Harvey Weinstein on Friday asked a bankruptcy judge to order the Weinstein Co. to turn over his emails and personal files, which he argues will help discredit sexual assault allegations against him.
Weinstein has been fighting this issue with the company since October, when he filed suit in Delaware. The company has continued to refuse access to the material. Weinstein is under criminal investigation in Los Angeles, New York, and London. He is also facing numerous lawsuits from former employees and actresses who accuse him of harassment and sexual assault.
Weinstein argues that the company, which fired him on Oct. 8, is deliberately preventing him from defending himself. He also argues that this is counter to the interests of the company and its creditors, as it exposes the Weinstein Co. estate to increased civil liability.
“To put it bluntly, TWC, and its counsel, may be knowingly withholding e-mails that may exonerate Mr. Weinstein and, importantly, that would aid in the efficient conclusion of multiple pending criminal investigations and civil litigations, thereby limiting significant potential liability to the Debtors and their estates,” Weinstein’s attorney, Scott D. Cousins, argued.
Cousins also disclosed that Weinstein’s criminal attorneys have been in regular communication with law enforcement agencies in each jurisdiction, and that they “have undertaken efforts in each of the pending investigations to present exculpatory evidence on Mr. Weinstein’s behalf … specifically including exculpatory communications known to be contained in TWC emails both authored by Mr. Weinstein and/or specifically addressed to and received by Mr. Weinstein.”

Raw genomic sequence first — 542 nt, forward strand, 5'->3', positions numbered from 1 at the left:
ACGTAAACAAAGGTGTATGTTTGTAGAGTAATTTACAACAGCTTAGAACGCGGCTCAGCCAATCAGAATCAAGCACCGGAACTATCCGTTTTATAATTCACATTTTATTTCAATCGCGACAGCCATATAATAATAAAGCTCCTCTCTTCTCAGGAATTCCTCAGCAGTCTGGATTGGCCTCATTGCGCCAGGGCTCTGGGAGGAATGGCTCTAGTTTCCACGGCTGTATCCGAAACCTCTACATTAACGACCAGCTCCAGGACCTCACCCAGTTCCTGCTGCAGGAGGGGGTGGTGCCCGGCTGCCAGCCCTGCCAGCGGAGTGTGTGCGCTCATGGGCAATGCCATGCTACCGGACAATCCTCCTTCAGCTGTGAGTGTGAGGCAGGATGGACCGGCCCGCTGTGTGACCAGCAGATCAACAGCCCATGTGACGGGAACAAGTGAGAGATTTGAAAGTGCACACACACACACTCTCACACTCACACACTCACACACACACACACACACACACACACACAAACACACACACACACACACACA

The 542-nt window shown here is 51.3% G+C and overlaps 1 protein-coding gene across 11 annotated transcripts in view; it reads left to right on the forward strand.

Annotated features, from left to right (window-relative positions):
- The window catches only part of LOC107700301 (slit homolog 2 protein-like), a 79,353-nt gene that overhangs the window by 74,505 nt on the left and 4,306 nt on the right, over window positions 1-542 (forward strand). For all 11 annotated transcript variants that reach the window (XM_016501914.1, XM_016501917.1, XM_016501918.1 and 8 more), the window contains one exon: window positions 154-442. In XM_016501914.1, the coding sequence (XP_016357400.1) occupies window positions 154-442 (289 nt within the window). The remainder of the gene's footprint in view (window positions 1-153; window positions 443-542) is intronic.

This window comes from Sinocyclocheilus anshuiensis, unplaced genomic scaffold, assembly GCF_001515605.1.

If they are able to obtain the emails and turn them over to police, Cousins continues, “Mr. Weinstein’s attorneys are confident that any and all investigations can and will be brought to a favorable conclusion.”
Cousins also said the company has turned over a “handful” of emails relevant to one case, which were turned over to investigators.
Weinstein has twice responded to misconduct allegations by providing photos of himself and the accuser interacting together after the alleged incident.
In January, Rose McGowan published her book, “Brave,” in which she accused Weinstein of raping her at the Sundance Film Festival in 1997. Weinstein responded with photographs from the 2005 amfAR gala, in which he and McGowan appear to be on cordial terms. In February, Uma Thurman gave an interview to the New York Times in which she said Weinstein had tried to force himself on her at a hotel in London. In response, Weinstein sent out seven photos of the two of them together at subsequent premiere parties and other events, which his spokesperson said demonstrated their “strong relationship.”